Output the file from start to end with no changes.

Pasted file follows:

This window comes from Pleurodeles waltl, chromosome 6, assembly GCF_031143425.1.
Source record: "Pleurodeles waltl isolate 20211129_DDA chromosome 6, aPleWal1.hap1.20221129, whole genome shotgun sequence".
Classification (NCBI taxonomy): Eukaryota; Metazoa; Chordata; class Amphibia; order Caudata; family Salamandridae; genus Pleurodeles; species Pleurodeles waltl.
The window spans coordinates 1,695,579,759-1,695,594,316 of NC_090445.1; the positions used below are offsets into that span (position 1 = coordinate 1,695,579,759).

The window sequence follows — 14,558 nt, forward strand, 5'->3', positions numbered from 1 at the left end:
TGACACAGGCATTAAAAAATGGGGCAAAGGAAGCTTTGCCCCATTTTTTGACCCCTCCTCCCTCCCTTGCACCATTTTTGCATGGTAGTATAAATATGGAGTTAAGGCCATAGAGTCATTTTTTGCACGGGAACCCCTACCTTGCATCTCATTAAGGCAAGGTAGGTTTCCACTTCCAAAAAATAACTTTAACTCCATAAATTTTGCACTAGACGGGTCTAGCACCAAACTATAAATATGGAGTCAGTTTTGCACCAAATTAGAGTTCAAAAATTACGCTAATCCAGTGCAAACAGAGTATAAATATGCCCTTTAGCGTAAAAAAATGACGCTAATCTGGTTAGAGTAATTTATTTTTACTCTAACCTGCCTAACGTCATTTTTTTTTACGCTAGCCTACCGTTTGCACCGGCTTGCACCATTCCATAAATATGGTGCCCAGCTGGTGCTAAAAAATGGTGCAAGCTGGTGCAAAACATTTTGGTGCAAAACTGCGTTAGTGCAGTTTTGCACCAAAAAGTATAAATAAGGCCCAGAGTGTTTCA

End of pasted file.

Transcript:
This window comes from Pleurodeles waltl, chromosome 6, assembly GCF_031143425.1.
Source record: "Pleurodeles waltl isolate 20211129_DDA chromosome 6, aPleWal1.hap1.20221129, whole genome shotgun sequence".
Classification (NCBI taxonomy): Eukaryota; Metazoa; Chordata; class Amphibia; order Caudata; family Salamandridae; genus Pleurodeles; species Pleurodeles waltl.
The window spans coordinates 1,695,579,759-1,695,594,316 of NC_090445.1; the positions used below are offsets into that span (position 1 = coordinate 1,695,579,759).

The window sequence follows — 14,558 nt, forward strand, 5'->3', positions numbered from 1 at the left end:
TGACACAGGCATTAAAAAATGGGGCAAAGGAAGCTTTGCCCCATTTTTTGACCCCTCCTCCCTCCCTTGCACCATTTTTGCATGGTAGTATAAATATGGAGTTAAGGCCATAGAGTCATTTTTTGCACGGGAACCCCTACCTTGCATCTCATTAAGGCAAGGTAGGTTTCCACTTCCAAAAAATAACTTTAACTCCATAAATTTTGCACTAGACGGGTCTAGCACCAAACTATAAATATGGAGTCAGTTTTGCACCAAATTAGAGTTCAAAAATTACGCTAATCCAGTGCAAACAGAGTATAAATATGCCCTTTAGCGTAAAAAAATGACGCTAATCTGGTTAGAGTAATTTATTTTTACTCTAACCTGCCTAACGTCATTTTTTTTTACGCTAGCCTACCGTTTGCACCGGCTTGCACCATTCCATAAATATGGTGCCCAGCTGGTGCTAAAAAATGGTGCAAGCTGGTGCAAAACATTTTGGTGCAAAACTGCGTTAGTGCAGTTTTGCACCAAAAAGTATAAATAAGGCCCAGAGTGTTTCA